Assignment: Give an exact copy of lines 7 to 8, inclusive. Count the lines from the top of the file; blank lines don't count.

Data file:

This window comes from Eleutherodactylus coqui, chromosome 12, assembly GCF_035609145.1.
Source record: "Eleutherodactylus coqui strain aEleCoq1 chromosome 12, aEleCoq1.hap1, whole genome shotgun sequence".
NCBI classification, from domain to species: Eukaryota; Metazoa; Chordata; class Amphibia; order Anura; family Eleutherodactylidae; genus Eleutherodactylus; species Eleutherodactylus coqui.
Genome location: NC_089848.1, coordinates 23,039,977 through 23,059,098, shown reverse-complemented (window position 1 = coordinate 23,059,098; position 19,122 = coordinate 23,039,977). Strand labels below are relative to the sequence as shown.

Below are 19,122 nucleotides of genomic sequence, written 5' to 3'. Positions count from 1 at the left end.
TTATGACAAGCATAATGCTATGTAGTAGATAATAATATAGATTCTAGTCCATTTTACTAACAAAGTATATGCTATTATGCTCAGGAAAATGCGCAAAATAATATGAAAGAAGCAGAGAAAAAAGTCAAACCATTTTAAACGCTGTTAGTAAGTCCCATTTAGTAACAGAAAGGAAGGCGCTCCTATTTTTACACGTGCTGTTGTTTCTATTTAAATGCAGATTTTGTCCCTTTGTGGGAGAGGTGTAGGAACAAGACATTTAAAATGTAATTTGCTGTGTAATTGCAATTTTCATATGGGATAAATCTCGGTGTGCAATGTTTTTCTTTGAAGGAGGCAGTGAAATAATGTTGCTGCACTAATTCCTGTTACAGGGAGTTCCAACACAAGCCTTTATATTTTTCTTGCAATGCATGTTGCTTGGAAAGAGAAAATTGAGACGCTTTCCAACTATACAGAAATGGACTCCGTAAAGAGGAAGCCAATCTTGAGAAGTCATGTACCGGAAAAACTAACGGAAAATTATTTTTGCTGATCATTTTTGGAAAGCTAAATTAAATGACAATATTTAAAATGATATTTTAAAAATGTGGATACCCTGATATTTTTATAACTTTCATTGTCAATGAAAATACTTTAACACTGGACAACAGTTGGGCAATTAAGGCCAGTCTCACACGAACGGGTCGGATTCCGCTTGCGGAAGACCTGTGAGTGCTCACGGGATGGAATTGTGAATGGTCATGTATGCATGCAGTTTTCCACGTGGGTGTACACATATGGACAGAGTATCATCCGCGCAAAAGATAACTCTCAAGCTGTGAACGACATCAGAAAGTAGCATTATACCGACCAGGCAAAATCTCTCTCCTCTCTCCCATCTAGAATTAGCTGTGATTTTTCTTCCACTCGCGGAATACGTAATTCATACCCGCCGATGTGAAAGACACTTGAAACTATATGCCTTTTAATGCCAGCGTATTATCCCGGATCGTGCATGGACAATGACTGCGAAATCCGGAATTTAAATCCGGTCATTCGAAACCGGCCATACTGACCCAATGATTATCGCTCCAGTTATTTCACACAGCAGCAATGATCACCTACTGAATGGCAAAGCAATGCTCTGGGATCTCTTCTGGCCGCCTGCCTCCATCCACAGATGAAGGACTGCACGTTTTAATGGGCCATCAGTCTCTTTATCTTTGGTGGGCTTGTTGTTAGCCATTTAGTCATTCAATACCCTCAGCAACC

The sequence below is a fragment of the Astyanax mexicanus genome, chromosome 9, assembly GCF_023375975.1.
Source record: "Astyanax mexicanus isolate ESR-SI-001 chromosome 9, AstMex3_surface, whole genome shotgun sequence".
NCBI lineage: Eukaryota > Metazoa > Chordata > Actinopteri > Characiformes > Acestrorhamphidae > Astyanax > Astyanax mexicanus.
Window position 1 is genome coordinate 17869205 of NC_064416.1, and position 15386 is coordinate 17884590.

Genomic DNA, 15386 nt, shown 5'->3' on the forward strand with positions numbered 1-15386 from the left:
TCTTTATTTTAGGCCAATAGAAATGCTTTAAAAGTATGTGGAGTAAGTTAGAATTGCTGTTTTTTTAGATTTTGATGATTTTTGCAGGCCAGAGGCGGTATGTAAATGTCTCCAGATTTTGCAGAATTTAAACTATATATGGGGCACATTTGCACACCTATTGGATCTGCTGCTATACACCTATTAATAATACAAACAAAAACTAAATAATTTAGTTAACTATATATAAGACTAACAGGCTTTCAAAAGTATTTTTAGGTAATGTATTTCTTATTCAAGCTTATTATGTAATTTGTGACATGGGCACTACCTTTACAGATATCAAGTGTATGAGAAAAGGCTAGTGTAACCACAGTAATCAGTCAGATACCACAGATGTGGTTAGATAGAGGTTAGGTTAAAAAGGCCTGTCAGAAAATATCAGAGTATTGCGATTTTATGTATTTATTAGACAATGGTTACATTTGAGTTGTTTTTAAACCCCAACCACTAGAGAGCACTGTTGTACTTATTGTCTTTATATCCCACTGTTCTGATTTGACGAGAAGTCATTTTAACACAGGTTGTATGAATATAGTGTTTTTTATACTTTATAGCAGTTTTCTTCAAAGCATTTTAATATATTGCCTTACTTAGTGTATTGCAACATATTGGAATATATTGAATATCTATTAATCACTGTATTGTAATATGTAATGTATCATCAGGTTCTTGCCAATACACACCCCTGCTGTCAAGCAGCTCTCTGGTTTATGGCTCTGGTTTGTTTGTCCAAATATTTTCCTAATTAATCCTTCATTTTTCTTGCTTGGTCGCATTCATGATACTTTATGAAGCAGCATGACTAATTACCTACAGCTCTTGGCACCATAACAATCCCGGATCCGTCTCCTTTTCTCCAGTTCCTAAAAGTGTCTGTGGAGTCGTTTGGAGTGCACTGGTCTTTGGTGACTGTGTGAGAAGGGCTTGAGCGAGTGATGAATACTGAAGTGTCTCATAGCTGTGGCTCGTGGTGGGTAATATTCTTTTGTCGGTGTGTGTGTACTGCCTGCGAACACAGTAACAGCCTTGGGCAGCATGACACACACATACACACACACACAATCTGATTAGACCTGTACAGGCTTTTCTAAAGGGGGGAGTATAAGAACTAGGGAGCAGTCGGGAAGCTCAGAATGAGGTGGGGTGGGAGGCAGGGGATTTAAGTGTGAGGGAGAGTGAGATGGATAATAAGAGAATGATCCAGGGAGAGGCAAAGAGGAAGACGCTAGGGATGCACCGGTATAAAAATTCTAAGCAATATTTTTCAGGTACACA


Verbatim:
The sequence below is a fragment of the Astyanax mexicanus genome, chromosome 9, assembly GCF_023375975.1.
Source record: "Astyanax mexicanus isolate ESR-SI-001 chromosome 9, AstMex3_surface, whole genome shotgun sequence".